The Final Fantasy pixel remasters are the best modern way to play the series’ classic games, but the lack of a Switch port is disappointing.
Some of the best games ever made are in the Japanese role-playing game genre, and while some franchises have gotten more praise than others, Final Fantasy has left an indelible mark. Several titles in the 35-year-old franchise are defining experiences for their respective consoles, whether it’s the groundbreaking Final Fantasy 7 or the massive strides that Final Fantasy 14 made in the MMO space. The first six games in the series, on the other hand, look and feel a lot less complicated than the 3D spectacles that are part of the series now. They’ve been reworked and rereleased before, but pixel remasters are now, without a doubt, one of the best ways to play.
In recent years, Final Fantasy games have become associated with PlayStation, but this wasn’t always the case. Before the series fully embraced polygons and 3D environments, it made full use of the NES and Super Nintendo hardware with sprites and pixel art that is still a joy to look at today. The first six games have gotten a new look in the past few months. Even though they were first released on Steam, it’s strange that there aren’t any remasters on Switch, given that they were made by the same publisher and hardware maker. On early Nintendo consoles, Squaresoft carried the banner for JRPGs, with Final Fantasy leading the charge.
The portability of retro Final Fantasy makes it more accessible.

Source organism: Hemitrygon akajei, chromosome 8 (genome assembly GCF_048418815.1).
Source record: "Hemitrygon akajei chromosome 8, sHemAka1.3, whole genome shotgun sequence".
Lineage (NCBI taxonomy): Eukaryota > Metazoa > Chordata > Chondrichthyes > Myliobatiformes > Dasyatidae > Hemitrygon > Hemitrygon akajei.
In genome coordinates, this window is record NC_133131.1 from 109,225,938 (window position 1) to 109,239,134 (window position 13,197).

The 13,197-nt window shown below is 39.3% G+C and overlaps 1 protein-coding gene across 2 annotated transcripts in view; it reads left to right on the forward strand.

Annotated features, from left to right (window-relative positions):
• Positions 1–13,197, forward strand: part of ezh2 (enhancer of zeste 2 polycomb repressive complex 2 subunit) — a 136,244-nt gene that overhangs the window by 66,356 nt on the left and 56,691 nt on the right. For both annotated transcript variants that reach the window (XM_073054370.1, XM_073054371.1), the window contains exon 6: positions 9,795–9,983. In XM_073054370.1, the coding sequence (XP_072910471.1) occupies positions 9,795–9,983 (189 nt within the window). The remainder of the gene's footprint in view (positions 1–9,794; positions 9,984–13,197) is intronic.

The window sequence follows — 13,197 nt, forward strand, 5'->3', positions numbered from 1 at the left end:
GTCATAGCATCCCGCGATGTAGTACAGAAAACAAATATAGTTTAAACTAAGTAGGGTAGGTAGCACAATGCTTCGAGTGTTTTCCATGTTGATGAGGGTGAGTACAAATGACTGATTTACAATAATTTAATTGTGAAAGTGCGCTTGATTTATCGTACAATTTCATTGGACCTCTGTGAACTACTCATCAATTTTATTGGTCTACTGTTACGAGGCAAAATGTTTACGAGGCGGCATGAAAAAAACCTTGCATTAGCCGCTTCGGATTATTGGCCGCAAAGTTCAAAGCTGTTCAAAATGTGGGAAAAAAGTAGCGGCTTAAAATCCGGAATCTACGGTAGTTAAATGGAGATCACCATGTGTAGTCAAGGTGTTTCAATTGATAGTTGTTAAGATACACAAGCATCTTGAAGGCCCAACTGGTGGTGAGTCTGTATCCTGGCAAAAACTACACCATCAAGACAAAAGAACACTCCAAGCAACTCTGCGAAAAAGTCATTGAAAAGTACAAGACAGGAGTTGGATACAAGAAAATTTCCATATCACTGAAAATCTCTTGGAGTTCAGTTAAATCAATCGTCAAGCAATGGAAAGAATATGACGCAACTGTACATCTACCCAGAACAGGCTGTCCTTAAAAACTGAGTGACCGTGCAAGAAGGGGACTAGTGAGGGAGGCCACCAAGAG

Because of hardware limitations in the 1990s, developers had to get creative with how a game looked and played. Going back to Final Fantasy 4 in 2022 is not impossible because it holds up well, but keeping players engaged throughout is difficult because it looks dated by today’s standards. As titles like Persona 4 Golden and Fire Emblem: Awakening have demonstrated, portability makes such games easier to manage. The Final Fantasy pixel remasters would be a natural fit for the Switch.
Though the Steam Deck is a viable way to experience the Pixel Remasters on the go, its popularity is dwarfed by Nintendo Switch sales. Final Fantasy 6’s Game Boy Advance release demonstrates that it can be played on a smaller, portable device while retaining all of its charm and immersion. Knowing that the Nintendo Switch is powerful enough, popular enough, and has a history with older Final Fantasy games to easily support pixel remasters makes it all the more disappointing that they aren’t on the eShop. Nintendo’s hybrid system is one of the best ways to play JRPGs like Dragon Quest 11, Xenoblade Chronicles, and Monster Hunter, and while Final Fantasy is represented with HD remasters of the PS One trilogy, they are far less deserving of a place on a Nintendo marketplace given the company’s history with Sony.
Final Fantasy Began on Nintendo
It’s been a long time since a mainline Final Fantasy title debuted on a Nintendo system, and the pixel remasters were a missed opportunity to correct the situation. The announcement of the remasters was marred by the disappointment that they would not be available on the Switch, as it would be an enticing thought to have them back on a system from the same company that housed the games when they first came out all those years ago. A Steam release was welcomed, but Final Fantasy is so closely associated with console gaming that their absence felt like a deliberate and disappointing oversight.
Final Fantasy may have made the transition to Sony hardware in 1997, but the franchise’s roots will always be with Nintendo. Six beautiful pixel-art Final Fantasy games not being available on what has quickly become one of Nintendo’s greatest consoles is a glaring omission that must be rectified for the sake of fans, Square Enix, and the series itself. The case for pixel remasters finding their way to the Nintendo Switch is compelling, and it’s a wonder they’re not already available on the eShop.